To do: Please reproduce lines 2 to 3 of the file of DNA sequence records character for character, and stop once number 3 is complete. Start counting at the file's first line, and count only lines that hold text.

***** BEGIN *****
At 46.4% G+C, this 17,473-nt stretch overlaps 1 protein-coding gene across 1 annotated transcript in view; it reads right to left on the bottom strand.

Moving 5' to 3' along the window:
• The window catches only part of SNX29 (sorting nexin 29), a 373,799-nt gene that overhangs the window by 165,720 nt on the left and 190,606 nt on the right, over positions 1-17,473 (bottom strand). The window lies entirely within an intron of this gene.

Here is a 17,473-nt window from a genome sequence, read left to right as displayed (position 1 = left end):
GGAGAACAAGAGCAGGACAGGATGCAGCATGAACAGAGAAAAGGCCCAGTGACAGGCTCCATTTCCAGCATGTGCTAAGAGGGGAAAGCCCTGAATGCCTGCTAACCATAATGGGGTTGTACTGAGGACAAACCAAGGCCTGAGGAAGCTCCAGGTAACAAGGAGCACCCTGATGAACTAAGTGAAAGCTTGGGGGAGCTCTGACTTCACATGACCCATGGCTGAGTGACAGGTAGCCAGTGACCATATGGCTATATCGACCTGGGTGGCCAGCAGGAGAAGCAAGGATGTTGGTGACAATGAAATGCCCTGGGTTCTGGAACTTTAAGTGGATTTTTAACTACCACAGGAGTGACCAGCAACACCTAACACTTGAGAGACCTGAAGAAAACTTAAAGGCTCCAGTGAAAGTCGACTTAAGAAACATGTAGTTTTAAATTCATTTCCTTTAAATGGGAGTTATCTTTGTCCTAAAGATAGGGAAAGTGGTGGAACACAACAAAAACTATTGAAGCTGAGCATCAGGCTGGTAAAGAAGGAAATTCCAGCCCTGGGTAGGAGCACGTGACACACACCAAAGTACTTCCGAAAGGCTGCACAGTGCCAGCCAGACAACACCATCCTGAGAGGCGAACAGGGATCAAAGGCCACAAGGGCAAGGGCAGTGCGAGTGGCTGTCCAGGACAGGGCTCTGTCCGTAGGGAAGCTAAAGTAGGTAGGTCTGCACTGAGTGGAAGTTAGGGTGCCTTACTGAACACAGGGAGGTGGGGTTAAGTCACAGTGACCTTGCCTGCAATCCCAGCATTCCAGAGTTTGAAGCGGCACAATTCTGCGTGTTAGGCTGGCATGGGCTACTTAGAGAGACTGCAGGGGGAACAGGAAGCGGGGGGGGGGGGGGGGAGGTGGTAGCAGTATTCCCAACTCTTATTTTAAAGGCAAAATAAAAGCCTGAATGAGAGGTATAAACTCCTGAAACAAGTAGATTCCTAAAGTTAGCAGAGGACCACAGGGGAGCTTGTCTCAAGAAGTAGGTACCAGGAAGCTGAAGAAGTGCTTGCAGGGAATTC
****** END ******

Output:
Moving 5' to 3' along the window:
• The window catches only part of SNX29 (sorting nexin 29), a 373,799-nt gene that overhangs the window by 165,720 nt on the left and 190,606 nt on the right, over positions 1-17,473 (bottom strand). The window lies entirely within an intron of this gene.